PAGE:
NEWS
By Erika Niedowski and Erika Niedowski,Sun Foreign Reporter | November 10, 2006
MOSCOW -- A British comedian impersonating a Kazakh reporter who clashes with feminists and learns the ways of evangelical Christianity on a cross-country romp through the United States doesn't seem a likely enemy of the Russian state. But, apparently, Russia thinks he is. The satirical film, in which the fictional Borat Sagdiyev during a cultural fact-finding mission to America portrays his central Asian homeland as one where women are kept in cages and homosexuals were once forced to wear blue hats, will not appear on movie screens here.
NEWS
By LARRY CARSON | August 3, 2008
Many Howard County members of the General Assembly are using their summers for professional travel, going as near as Washington and as far as Kazakhstan. While Del. Guy Guzzone attended a weeklong seminar in Washington last month, state Sen. Allan H. Kittleman is preparing to go halfway around the world for a cultural exchange trip to the central Asian republic of Kazakhstan with Maryland schools Superintendent Nancy S. Grasmick and others. This large, former portion of the old Soviet Union, skewered a few years ago in the comedy film Borat, will host the Marylanders from Friday to Aug. 16. Kittleman, a Republican, said he is looking forward to it. "I've been very involved with literacy in Maryland," he said.
NEWS
By New York Times News Service | January 31, 2008
Late on Sept. 6, 2005, a private plane carrying the Canadian mining financier Frank Giustra touched down in Almaty, a ruggedly picturesque city in southeast Kazakhstan. Several hundred miles to the west a fortune awaited: deposits of uranium that could fuel nuclear reactors. And Giustra was in hot pursuit of an exclusive deal to tap them. Giustra was a newcomer to uranium mining in Kazakhstan, a former Soviet republic. But what his fledgling company lacked in experience, it made up for in connections.
NEWS
By [TIM SWIFT] | December 23, 2007
The sentimental overload of the Christmas season can be too much for even the sappiest souls trapped at family gatherings. Luckily, a jolt of dark satire about faraway locales (that aren't Aunt Janice's den) is only a coffee table away. Here are some of the new standouts that can be found at most major bookstores: 1. Borat Touristic Guidings to Minor Nation of U.S. and A. / Touristic Guidings to Glorious Nation of Kazakhstan Author: Borat Sagdiyev Price: $24.99 Why we like it: The raunchy movie has been encapsulated into a coffee book.
NEWS
By LOS ANGELES TIMES | May 19, 2007
MOSCOW -- Kazakhstan President Nursultan A. Nazarbayev could remain in office for the rest of his life under a package of constitutional amendments approved by the parliament yesterday. The measures, which need Nazarbayev's signature to take effect, would remove any limit on the number of terms he can serve. Under the current constitution, Nazarbayev, who has exercised authoritarian rule over the oil-rich Central Asian country since the Soviet Union's collapse in 1991, would have to step down in 2012.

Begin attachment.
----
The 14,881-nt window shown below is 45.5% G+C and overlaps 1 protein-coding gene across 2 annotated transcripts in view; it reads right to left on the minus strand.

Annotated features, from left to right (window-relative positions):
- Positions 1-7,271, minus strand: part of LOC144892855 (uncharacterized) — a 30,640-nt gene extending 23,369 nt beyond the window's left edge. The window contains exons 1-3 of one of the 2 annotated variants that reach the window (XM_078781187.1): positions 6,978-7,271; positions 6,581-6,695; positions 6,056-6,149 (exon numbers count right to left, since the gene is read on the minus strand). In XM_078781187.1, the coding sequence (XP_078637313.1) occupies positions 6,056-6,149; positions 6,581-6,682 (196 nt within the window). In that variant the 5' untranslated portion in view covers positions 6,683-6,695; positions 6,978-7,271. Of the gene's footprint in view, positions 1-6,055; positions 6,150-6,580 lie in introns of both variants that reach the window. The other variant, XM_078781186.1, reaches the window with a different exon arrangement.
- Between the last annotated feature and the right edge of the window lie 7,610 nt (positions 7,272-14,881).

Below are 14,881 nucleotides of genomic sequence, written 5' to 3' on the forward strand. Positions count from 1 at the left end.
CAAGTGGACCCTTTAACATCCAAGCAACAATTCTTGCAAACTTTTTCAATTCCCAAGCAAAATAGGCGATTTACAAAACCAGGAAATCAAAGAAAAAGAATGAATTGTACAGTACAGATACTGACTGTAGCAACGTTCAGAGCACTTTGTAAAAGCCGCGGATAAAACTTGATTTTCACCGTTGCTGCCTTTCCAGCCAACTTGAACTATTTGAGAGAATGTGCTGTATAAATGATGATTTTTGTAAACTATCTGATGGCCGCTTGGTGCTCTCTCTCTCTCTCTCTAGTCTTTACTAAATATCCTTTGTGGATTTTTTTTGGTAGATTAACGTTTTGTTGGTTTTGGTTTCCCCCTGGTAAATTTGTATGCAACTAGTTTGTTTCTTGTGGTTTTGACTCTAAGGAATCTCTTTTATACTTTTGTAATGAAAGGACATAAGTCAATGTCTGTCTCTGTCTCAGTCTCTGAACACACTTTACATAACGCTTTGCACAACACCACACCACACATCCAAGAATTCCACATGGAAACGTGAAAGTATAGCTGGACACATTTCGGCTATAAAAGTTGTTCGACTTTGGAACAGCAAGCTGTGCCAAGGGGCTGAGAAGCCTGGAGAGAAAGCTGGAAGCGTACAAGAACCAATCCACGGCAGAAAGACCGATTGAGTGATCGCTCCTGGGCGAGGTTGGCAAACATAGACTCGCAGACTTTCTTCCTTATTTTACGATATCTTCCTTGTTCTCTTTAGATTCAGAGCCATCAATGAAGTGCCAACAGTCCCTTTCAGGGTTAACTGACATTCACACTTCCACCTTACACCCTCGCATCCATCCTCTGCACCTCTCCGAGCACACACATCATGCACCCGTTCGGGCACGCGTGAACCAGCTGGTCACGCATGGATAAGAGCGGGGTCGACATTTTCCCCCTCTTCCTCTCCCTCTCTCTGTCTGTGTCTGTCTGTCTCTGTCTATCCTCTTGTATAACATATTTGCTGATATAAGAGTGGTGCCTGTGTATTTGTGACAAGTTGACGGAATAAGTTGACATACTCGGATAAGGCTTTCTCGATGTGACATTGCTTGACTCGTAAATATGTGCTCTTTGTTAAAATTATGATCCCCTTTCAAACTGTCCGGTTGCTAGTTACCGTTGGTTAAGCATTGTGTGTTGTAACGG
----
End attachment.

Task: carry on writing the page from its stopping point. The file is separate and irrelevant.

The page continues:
NEWS
By New York Times News Service | May 13, 2007
ALMATY, Kazakhstan -- President Vladimir V. Putin of Russia brokered an agreement yesterday with two Central Asian countries to build a new gas pipeline to Russia, delivering a major setback to continuing American efforts to send Central Asian natural gas exports directly to Europe. The presidents of Russia, Turkmenistan and Kazakhstan agreed to build a new pipeline around the Caspian Sea, giving Russia significantly more control over much of Central Asia's massive natural gas reserves.
FEATURES
By Michael Sragow and Chris Kaltenbach and Michael Sragow and Chris Kaltenbach,Sun Movie Critics | December 29, 2006
Capsules by Michael Sragow and Chris Kaltenbach unless noted. Full reviews at baltimoresun.com/movies. Apocalypto -- pits a spotless young Mayan man, Jaguar Paw (Rudy Youngblood), against evil marauders led by their majestically efficient captain Zero Wolf (Raoul Trujillo) and the satanically sadistic Snake Ink (Rodolfo Palacios). Although it's told in a Mayan dialect, with English subtitles, the movie is just an arthouse film for jocks. Only the surface is exotic: the Mayan empire in its late-decadent phase.
NEWS
By Kathy Lally and Kathy Lally,Moscow Bureau of The Sun | August 31, 1991
MOSCOW -- A glimpse of what a future Soviet Union might look like began to emerge yesterday as Russia and Kazakhstan agreed to seek a new, looser union run by 15 equal republics instead of a central government.While Russia, the largest republic, and Kazakhstan, the third-largest, were negotiating, the liberal new head of the KGB declared that agreement on a new union treaty was not only still possible but also vital to create a stability that would lead to economic reforms. Without such reforms, he said, the nation faces economic catastrophe.
BUSINESS
By NEW YORK TIMES NEWS SERVICE | August 23, 2005
HONG KONG - One of China's state-owned oil companies may still be smarting from its failure to acquire Unocal this summer. But another Chinese oil giant showed yesterday that this country is still snapping up assets to satisfy its hunger for energy. China's biggest state-owned oil company, China National Petroleum Corp., said it would pay $4.18 billion for a Canadian oil company with shares traded in New York and substantial reserves in Kazakhstan. It is China's largest foreign acquisition yet, and more than twice what a Chinese computer company paid for International Business Machines Corp.